Tuesday, January 6, 2009

Step by London Archaeologist.

In my memory, a clear picture of a handful of circles on a step. Copper, blood, saliva on grit. Around, the sound of a high street, the steps leading off. Could have been a child, I suppose, losing a milk tooth, drooling pain over dropped pocket money. Or old men, too, lose teeth naturally. Realistically, though, there was no need searching. It had been a junky or a wino in a fight over a clutch, a punch swung at a jaw.

It is not unimaginable, I considered, that there was once a people with a very specific belief concerning clouds. To many the question must have posed itself as to the limits to the variety of the possible forms of the meteorological bodies. Perhaps they could be infinite, perhaps they repeat. Arising from this uncertainty, the belief might have been that there is a specific place from which, looking up on different occasions, a person could, as an extreme rarity, catch an exact repetition of an earlier configuration. At that moment, that person, and only that person, became free from the otherwise endless cycle of birth and death.

Around me the sound of the high street was cars, a slight rustle from a nearby tree, and possibly children in a playground screaming. The victim would have reeled on being punched, perhaps fallen on his back as he released his hold on the money, of which his assailant would have taken all denominations above those expressed in copper alloy. On his back he would have heard the noises I heard and also the departing steps, perhaps not even running. He would have seen the houses that cleared where the path left the street to bracket a patch of sky, the branches of the tree extending into it. 

The path joins the course of the New River, itself no longer extant except in course, meandering round the backs of the houses. Myddleton, the man who laid what was never in fact a river at all but an open aqueduct or conduit, is represented on the high street by his statue. Further up the path you come across places where water has been restored, but lies still. Occasionally a flood will break out, from beneath a nearby road, reminding you that the course of the former water way now in reality lies underground, all that remains on the surface an act of illusionism.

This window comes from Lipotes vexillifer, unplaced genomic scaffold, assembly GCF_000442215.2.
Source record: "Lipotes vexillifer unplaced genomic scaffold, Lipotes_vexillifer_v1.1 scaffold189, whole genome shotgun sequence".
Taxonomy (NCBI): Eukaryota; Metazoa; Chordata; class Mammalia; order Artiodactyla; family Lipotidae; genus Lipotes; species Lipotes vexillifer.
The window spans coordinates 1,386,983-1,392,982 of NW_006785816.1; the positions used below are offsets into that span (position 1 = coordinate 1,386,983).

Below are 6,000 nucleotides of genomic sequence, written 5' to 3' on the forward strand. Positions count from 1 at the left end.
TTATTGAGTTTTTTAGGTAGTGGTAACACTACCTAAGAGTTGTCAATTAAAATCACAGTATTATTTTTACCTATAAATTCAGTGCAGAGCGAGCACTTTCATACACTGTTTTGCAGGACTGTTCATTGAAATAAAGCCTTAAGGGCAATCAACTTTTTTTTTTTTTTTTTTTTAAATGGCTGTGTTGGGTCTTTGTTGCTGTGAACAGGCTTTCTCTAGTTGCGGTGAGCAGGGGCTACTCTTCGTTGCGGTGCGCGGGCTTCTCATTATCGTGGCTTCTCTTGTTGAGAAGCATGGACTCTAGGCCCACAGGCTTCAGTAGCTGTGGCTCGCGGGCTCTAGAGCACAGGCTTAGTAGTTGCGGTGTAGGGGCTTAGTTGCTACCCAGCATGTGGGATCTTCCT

I passed often up the steps on my way home from work, seeking the calm the course offers for the last five minutes to my door. Back at that time I did not have the habit of carrying my camera about with me, but, having done one or two domestic chores, would be happy to make the trip back with it.

For some reason that I do not remember, the household tasks took quite some while, and by the time I was able to return, it was not surprising that all trace on the step had been erased, the coins perhaps pocketed by a passer by, the saliva evaporated, the blood brushed away by feet.

I have long since moved from there to another part of town. However, at the time regularly, and now on the much rarer occasions that I find myself there, I still feel an irresistible compulsion to look and confirm. The cars come and go, of course, and the branches still sway, one time bare, another with shoots, thick with leaves, bare. Children’s voices come from the playground by the New River course. Clouds, planes, birds pass over head, but of course, as I know will be the case, never

 again coins there, blood or saliva in their eloquent configuration on the stair.

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